Somehow, probably through the sheer number of rolls and how the order table is weighted, this chaotic method works out and manages to never seem too random. Make no mistake, Nimitz’s Japanese logic will never pass a Turing test nor will it ever surprise you. It is, after all, driven entirely by the fall of a single die. But it is at least a form of controlled randomness, producing interesting gameplay situations. The 1942 scenario may never see the battle of Midway, but it may see a titanic struggle for the Gilbert Islands.

The random nature of the Japanese strategy may sound like the US player, being forced into a purely reactionary role, is unable to create any form of strategy of his own. Thankfully this is untrue, and how the player deals with how the Japanese play forms the heart of Nimitz’s gameplay.

A turn begins with the US player receiving a predetermined number of reinforcement and supply points. Reinforcement points are used exactly as the name implies, while supply points provide two functions. First, each unit moved must spend one supply point to make the move, so the number of supply points dictate the maximum number of units moveable in a turn. (By the way, the Japanese have no such restrictions.) Second, supply points can be spent to scout Japanese forces.

Scouting, though the counter depicts an aircraft, appears to really be a combination of code-breaking, coast watchers, and actual eyes in the sky (or perhaps in periscopes) since you can scout anyplace on the map. There is a maximum of four scouting attempts per game turn, but you can scout the same location multiple times. Because there is no fog of war scouting in Nimitz does not translate into determining the location of the enemy, but rather what the enemy is actually doing.

The US player moves before the Japanese system activates except for when scouting occurs. In each location that is being scouted the player rolls orders for those Japanese units before the US activates, allowing the US player to see where those units have moved. The player can then react to these moves in his turn. The rest of the Japanese forces then move, and a combat phase follows.

The scouting system is clever and can be quite powerful when used properly. The player effectively gets to choose the location and combatants for the upcoming combat phase. Not all, as there will always be far more Japanese units to move than four scouting attempts affect, but you can usually dictate at least the main location of the fight. Understanding how the order system works, and what units are left to move, also allows the player to create soak-off battles.

When combat occurs the action moves from the main map to a battle board depicting a generic island. The map is divided into different zones that determine how units behave. For example, if there are already ground forces on the map these appear in foxholes, while units invading the island must first appear in the coastal zone, before moving onto the beach zone, and then finally entering the foxholes.

Actual combat is pretty straightforward, with a unit rolling a d10 and comparing that to the unit’s combat value. If it is equal to or lower, the opposition takes one hit. Some units have the ability to cause two hits, depending on the roll result. The player can assign hits as he sees fit for his units, while hits on the Japanese forces are determined by a point value. Typically, this means that carriers are the primary targets at sea, while on land cheap generic battalions will fall before named infantry units.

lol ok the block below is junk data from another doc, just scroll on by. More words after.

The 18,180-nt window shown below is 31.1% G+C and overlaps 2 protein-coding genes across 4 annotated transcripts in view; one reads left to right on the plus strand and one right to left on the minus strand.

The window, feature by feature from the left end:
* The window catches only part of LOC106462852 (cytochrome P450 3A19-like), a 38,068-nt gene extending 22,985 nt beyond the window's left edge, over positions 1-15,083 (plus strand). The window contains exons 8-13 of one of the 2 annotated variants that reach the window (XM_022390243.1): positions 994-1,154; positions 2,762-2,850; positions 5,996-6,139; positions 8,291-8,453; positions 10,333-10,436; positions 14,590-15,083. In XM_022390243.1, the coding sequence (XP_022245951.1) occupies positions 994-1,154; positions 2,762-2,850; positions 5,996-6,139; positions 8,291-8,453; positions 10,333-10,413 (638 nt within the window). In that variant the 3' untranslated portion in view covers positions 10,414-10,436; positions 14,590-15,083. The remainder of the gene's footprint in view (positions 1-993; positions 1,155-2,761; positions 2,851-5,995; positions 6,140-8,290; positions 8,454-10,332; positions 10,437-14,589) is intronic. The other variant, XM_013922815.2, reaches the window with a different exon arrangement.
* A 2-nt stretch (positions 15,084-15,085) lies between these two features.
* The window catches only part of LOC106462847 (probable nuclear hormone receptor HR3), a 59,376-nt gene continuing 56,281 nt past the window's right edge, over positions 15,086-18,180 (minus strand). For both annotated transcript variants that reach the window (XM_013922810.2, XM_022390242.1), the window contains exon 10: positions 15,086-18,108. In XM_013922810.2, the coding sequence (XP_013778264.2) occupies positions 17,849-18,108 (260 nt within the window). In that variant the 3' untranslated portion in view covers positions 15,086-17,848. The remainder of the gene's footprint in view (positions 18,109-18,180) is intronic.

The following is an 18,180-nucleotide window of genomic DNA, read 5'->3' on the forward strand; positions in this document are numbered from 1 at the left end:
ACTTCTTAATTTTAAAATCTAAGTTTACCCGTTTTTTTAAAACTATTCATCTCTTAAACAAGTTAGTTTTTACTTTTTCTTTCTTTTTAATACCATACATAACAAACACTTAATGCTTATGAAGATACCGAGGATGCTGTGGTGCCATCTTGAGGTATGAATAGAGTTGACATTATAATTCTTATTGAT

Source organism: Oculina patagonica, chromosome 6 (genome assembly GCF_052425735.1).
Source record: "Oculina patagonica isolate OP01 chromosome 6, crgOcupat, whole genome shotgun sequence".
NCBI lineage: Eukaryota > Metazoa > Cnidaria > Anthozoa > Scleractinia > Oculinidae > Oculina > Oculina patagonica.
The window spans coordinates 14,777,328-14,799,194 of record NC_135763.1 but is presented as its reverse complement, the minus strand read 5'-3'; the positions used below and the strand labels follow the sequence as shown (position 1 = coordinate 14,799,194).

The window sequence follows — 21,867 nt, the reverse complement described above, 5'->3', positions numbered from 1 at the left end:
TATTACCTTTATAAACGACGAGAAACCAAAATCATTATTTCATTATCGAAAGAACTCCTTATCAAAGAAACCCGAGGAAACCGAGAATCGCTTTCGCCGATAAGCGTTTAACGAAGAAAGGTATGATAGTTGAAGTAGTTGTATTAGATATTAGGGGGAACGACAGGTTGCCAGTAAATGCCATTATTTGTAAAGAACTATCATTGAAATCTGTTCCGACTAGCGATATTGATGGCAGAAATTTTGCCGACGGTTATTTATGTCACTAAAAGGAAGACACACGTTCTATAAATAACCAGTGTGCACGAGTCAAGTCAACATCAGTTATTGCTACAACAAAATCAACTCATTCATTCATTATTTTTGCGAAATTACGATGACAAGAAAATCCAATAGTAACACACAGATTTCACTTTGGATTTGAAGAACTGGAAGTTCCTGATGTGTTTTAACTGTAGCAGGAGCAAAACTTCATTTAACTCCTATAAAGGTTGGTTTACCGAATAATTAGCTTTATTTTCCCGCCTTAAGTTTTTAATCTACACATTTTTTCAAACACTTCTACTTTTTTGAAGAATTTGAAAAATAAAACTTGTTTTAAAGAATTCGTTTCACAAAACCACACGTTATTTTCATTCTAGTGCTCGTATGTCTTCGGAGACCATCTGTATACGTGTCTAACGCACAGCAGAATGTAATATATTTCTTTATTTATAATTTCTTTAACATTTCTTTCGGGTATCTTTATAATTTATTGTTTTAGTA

Battles also involve battle plans. The Japanese gain a number of battle plans each turn based on the overall size of the forces involved in the combat, while the American player gets to freely choose a certain number and can purchase more by spending supply points. Battle plans provide strength adjustments, can halt damage, and create bonus hits. The Japanese will cycle through their battle plans each battle turn, while the player only gets to choose his plans once, at the beginning of combat.

Unless the battle is taking place in Hawaii a battle lasts a random number of battle turns rather than until one side is destroyed. It is entirely possible that both sides will end a battle entrenched in the same territory. If it’s in Hawaii, though, the player must destroy all the opposing forces in the first battle turn or lose the game immediately, even if the battle could be won in subsequent battle turns.

After all battles are resolved US fleets go back to Pearl, while the Japanese roll for reinforcements to be brought into the game. Since there are no supply mechanics for the Japanese, but strategic warfare in the form of submarine and strategic bombing is included, this is where the strategic warfare effects are felt. Reinforcements can be delayed thanks to American efforts. Objectives are then counted, and as long as the year is not over and the objective threshold is still in the black, play continues.

Initially, playing Fleet Commander Nimitz is somewhat akin to having a knife fight in the dark. As a player you flail around, unsure of where best to direct your thrusts. Slowly, game after game, things get much brighter and start to make more sense, allowing more intelligently directed attacks. And it will be at this point that you realize that Nimitz exists in a weird, alt-history world where the belligerents’ roles are almost reversed.

Historically, the Japanese overall naval strategy was based around creating a single decisive battle that would destroy the core of the US forces. In Nimitz the player, through the use of scouting, is essentially trying to create his own decisive battle. Additionally, only the American player has his movement limited by supply points, creating a situation where the Japanese have complete freedom of the seas but the Americans can only move a select number of forces.

If either of these concepts is upsetting, then Fleet Commander Nimitz is not for you. This is a wargame that puts the emphasis on “game” and will never be mistaken for a simulation. It is highly entertaining if one is willing to embrace the Turtledove-esque madness of its gameplay.

Armchair General Rating: 80%

Solitaire Rating (1 is low, 5 is high): 5 of 5

About the Author:
Scott R. Krol has been writing professionally about games for almost twenty years now, on both sides of the critic/publisher fence, but has loved them for even longer. He resides in the historic Southern city of Roswell, Georgia, which was surprisingly not burned to the ground by Sherman on his way to Atlanta.